School bans short skirts so 'hefty' girls aren't bullied

Twenty-nine pupils have been sent home from the school because of their uniforms. Photo / Getty
Twenty-nine pupils have been sent home from the school because of their uniforms. Photo / Getty

A head teacher in the UK has angered pupils and parents by banning short skirts because they make "hefty" girls more vulnerable to bullying.

Dr Tracey Jones said miniskirts and tight trousers were unflattering for some students and could lead to name-calling.

She has prohibited the clothing at Lord Grey school in Bletchley, Buckinghamshire, and even sent home 29 pupils recently for breach of the uniform code.

The head said loose clothing should be worn by all so "no one is singled out for the way they look".

She also said girls should dress modestly to prevent boys peering up their skirts and avoid being over-sexualised at a young age.

But parents criticised her comments about larger girls yesterday, warning it could make pupils feel more insecure about themselves.

One said: "This is a breeding ground for anorexia. No headteacher should comment on size and shape where teenage girls are concerned."

Another added: "So larger girls who experience bullying about their size should not expect the school to tackle the bullying, but should purchase looser clothes and hope the bullies are fooled into thinking they've lost weight?"

Yesterday, the head sent parents an email explaining her policy.

She said: "Ironically, for those girls who are not very slim, the tight clothing emphasises their heftiness and is unflattering. Thus this makes them prone to bullying.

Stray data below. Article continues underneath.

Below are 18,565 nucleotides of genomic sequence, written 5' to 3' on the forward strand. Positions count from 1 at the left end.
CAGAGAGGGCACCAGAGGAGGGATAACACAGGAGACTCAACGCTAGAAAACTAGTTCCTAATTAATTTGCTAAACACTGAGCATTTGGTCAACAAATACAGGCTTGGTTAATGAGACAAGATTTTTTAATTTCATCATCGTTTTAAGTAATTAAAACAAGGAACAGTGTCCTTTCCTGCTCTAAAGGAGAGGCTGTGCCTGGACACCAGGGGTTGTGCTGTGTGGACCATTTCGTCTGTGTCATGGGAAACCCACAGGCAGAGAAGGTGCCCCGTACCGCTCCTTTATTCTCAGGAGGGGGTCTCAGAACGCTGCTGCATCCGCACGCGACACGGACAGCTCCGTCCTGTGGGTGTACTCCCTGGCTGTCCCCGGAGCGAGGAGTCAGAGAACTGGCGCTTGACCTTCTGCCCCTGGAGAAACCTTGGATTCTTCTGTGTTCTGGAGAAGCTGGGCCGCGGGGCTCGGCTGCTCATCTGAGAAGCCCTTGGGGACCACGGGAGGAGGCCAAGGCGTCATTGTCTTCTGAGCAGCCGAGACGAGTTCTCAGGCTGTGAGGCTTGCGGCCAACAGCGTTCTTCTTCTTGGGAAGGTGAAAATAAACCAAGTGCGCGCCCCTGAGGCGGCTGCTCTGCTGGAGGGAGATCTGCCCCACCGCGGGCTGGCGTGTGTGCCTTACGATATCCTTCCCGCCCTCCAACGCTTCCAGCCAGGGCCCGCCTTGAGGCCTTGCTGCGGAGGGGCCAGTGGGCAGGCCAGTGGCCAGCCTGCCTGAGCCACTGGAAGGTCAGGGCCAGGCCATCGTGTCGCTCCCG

"If everyone is covered up in slightly loose clothing, there is less bullying over body shape and size.

"Skinny-fit trousers and very short skirts are not flattering to some students and can leave them prone to mean comments." Writing to one parent, she said: "They should look demure and modest and not appear over-sexualised.

"The last thing we want is boys peering up girls' skirts while they are climbing the stairs."

But pupil Chloe Hirst claimed the policy was sexist after she was turned away at the gates.

Chloe, 16, from Milton Keynes, said: "The boys never get any hassle. It is disgusting. I've been wearing the same thing for two years, but I've never been sent home."

Defending the policy, Dr Jones claimed the matter had been "over-sensationalised", and said students and parents were warned that uniform checks would be in place at the school, which is rated as "good" by Ofsted, after Easter.

She added: "They are under 18 and still children. We don't think that very tight or revealing clothing is right in a mixed-gender school.

"It might seem old-fashioned concept, but we want girls to be modest to protect their self-respect."

However, Laura Bates, of the Everyday Sexism Project, said: "Girls' bodies and dress are often policed more severely than boys', and - especially when you start throwing around words like 'modest' and 'demure' - there is a sense of girls being judged in a way that isn't happening to their male peers."

- Daily Mail

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